Delayed Transition to Independent Dwelling in Relation to Poverty and Unemployment in Developing Countries

Jean Louis Rallu, Institut National d'Études Démographiques (INED)

In developing countries, marriage (or cohabiting union) is not always the final marker of transition to adulthood because it is not as frequently associated with access to independent dwelling as in developed countries. High proportions of ‘married’ males and females below age 30 or sometimes higher are not household heads and reside with their own or their spouses’ parents. Such multi-generational cohabitation is usually linked with low employment of both young husbands and wives. This situation has important consequences on the autonomy of young adult males and empowerment of young adult females, as regards decision on reproductive health, female participation in the labor market and associated consequences on family size and inter-generational transmission of poverty. With the increase in poverty since the 2008 financial crisis, such situations are likely to become more frequent. Employment creation, including for women, would enable more rapid transition to adulthood.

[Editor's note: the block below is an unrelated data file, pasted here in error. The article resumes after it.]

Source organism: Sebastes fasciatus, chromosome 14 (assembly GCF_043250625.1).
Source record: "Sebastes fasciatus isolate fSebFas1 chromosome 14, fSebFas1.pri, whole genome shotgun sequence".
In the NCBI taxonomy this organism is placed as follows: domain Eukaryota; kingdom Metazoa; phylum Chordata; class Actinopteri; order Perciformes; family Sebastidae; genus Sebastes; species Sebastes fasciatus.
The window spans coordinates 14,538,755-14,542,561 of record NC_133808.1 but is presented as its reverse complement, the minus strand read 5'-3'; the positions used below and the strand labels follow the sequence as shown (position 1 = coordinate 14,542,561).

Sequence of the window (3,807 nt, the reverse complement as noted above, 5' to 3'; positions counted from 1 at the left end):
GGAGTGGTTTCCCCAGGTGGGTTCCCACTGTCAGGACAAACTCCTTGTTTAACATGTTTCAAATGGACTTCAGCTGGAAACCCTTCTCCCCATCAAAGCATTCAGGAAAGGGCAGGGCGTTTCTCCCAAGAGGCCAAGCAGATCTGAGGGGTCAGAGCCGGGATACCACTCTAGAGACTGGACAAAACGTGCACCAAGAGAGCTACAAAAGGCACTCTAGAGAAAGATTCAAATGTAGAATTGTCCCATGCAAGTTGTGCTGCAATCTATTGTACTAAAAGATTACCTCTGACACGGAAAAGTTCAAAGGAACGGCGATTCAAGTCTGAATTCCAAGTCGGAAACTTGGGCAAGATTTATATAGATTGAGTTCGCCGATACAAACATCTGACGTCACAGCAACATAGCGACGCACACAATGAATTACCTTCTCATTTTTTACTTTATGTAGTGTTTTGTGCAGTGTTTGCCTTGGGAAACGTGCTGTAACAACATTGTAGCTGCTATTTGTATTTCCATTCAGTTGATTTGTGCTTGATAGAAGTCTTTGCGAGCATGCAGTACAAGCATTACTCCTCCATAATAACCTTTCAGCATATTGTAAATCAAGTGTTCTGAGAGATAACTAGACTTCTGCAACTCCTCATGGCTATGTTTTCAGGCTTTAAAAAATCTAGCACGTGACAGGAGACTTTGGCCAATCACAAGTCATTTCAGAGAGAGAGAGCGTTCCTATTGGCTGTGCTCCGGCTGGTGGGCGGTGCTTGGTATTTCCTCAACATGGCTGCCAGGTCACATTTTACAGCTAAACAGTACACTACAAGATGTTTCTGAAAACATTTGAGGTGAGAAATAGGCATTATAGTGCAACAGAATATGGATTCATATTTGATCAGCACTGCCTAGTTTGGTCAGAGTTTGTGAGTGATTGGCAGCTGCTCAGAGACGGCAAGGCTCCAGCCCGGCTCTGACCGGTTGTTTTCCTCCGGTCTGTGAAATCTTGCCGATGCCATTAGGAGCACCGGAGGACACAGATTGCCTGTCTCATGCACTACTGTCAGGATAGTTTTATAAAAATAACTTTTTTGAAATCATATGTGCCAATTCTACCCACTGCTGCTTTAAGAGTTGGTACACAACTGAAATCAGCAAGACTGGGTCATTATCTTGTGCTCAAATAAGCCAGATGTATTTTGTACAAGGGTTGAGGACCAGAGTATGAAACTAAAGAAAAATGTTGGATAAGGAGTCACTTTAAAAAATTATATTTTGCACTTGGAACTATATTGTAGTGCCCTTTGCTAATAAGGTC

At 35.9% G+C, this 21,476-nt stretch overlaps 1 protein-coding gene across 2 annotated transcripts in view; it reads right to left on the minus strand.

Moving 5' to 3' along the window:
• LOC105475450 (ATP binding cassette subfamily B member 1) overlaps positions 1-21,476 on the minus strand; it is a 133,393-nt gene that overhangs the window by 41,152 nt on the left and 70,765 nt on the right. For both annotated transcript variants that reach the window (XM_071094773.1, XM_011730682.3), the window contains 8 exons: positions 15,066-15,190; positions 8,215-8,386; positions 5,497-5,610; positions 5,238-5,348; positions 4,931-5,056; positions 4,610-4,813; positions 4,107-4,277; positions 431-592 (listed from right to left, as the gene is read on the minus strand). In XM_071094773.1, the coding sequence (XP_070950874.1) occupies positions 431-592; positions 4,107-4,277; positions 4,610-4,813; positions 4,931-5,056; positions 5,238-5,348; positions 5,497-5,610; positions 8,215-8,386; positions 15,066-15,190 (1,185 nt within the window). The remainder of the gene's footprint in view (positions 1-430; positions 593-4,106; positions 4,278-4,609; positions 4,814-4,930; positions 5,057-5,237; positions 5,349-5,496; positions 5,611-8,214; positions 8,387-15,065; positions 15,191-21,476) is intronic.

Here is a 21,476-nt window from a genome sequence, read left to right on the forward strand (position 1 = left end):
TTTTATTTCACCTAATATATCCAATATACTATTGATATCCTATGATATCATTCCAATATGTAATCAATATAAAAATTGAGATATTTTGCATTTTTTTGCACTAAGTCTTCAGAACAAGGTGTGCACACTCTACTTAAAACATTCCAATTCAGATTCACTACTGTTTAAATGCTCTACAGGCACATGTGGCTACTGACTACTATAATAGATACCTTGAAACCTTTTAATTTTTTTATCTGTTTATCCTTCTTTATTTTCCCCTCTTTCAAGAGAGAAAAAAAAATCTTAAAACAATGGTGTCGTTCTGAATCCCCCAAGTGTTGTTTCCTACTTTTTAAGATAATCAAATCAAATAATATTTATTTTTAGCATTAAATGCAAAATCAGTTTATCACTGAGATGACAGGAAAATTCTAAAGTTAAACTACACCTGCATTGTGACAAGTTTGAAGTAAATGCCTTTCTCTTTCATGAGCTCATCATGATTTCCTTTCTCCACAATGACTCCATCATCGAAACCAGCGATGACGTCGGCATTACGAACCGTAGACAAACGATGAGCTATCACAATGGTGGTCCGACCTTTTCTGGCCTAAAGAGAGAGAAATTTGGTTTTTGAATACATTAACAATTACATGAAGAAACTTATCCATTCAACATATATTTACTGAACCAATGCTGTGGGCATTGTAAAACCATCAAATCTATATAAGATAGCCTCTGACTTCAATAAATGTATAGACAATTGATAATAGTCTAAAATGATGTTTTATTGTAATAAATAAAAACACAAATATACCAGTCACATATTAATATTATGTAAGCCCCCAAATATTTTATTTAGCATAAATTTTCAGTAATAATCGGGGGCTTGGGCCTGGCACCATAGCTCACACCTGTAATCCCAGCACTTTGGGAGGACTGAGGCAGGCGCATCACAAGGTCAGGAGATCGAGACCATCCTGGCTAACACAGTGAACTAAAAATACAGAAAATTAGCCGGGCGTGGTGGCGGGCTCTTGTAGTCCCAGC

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Presented in Poster Session 1